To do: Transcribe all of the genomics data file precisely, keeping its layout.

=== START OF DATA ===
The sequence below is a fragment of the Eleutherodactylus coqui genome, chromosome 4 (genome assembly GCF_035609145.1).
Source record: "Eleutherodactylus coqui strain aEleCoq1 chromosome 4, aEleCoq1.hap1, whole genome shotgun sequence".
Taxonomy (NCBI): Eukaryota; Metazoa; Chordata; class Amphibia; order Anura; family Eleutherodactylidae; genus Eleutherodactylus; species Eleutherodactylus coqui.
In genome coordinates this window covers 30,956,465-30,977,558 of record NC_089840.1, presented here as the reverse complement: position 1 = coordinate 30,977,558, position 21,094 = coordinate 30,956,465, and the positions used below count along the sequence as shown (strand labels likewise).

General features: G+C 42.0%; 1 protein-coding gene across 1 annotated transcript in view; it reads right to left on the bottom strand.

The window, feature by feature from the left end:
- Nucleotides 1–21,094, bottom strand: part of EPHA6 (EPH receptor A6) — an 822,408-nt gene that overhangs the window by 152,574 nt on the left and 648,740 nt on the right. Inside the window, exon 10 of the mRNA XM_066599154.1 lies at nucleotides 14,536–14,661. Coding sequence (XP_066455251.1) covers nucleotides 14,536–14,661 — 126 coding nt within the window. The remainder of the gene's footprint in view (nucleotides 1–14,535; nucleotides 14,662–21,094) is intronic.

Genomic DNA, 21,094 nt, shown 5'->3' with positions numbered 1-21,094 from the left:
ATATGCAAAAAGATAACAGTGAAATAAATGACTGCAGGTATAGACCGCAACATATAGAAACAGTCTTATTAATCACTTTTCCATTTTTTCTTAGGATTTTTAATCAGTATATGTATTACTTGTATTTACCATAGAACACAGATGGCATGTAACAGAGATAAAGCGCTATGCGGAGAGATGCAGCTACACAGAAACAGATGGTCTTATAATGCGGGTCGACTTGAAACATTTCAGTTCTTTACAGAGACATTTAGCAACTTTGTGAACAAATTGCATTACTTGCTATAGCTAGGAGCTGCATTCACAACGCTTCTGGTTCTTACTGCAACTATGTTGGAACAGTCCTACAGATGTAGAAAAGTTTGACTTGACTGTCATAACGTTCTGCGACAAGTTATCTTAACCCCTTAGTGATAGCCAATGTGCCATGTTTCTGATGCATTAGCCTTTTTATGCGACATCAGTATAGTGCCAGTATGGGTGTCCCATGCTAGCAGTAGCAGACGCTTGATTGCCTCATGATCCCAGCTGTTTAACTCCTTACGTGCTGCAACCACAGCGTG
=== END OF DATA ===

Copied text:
The sequence below is a fragment of the Eleutherodactylus coqui genome, chromosome 4 (genome assembly GCF_035609145.1).
Source record: "Eleutherodactylus coqui strain aEleCoq1 chromosome 4, aEleCoq1.hap1, whole genome shotgun sequence".
Taxonomy (NCBI): Eukaryota; Metazoa; Chordata; class Amphibia; order Anura; family Eleutherodactylidae; genus Eleutherodactylus; species Eleutherodactylus coqui.
In genome coordinates this window covers 30,956,465-30,977,558 of record NC_089840.1, presented here as the reverse complement: position 1 = coordinate 30,977,558, position 21,094 = coordinate 30,956,465, and the positions used below count along the sequence as shown (strand labels likewise).

General features: G+C 42.0%; 1 protein-coding gene across 1 annotated transcript in view; it reads right to left on the bottom strand.

The window, feature by feature from the left end:
- Nucleotides 1–21,094, bottom strand: part of EPHA6 (EPH receptor A6) — an 822,408-nt gene that overhangs the window by 152,574 nt on the left and 648,740 nt on the right. Inside the window, exon 10 of the mRNA XM_066599154.1 lies at nucleotides 14,536–14,661. Coding sequence (XP_066455251.1) covers nucleotides 14,536–14,661 — 126 coding nt within the window. The remainder of the gene's footprint in view (nucleotides 1–14,535; nucleotides 14,662–21,094) is intronic.

Genomic DNA, 21,094 nt, shown 5'->3' with positions numbered 1-21,094 from the left:
ATATGCAAAAAGATAACAGTGAAATAAATGACTGCAGGTATAGACCGCAACATATAGAAACAGTCTTATTAATCACTTTTCCATTTTTTCTTAGGATTTTTAATCAGTATATGTATTACTTGTATTTACCATAGAACACAGATGGCATGTAACAGAGATAAAGCGCTATGCGGAGAGATGCAGCTACACAGAAACAGATGGTCTTATAATGCGGGTCGACTTGAAACATTTCAGTTCTTTACAGAGACATTTAGCAACTTTGTGAACAAATTGCATTACTTGCTATAGCTAGGAGCTGCATTCACAACGCTTCTGGTTCTTACTGCAACTATGTTGGAACAGTCCTACAGATGTAGAAAAGTTTGACTTGACTGTCATAACGTTCTGCGACAAGTTATCTTAACCCCTTAGTGATAGCCAATGTGCCATGTTTCTGATGCATTAGCCTTTTTATGCGACATCAGTATAGTGCCAGTATGGGTGTCCCATGCTAGCAGTAGCAGACGCTTGATTGCCTCATGATCCCAGCTGTTTAACTCCTTACGTGCTGCAACCACAGCGTG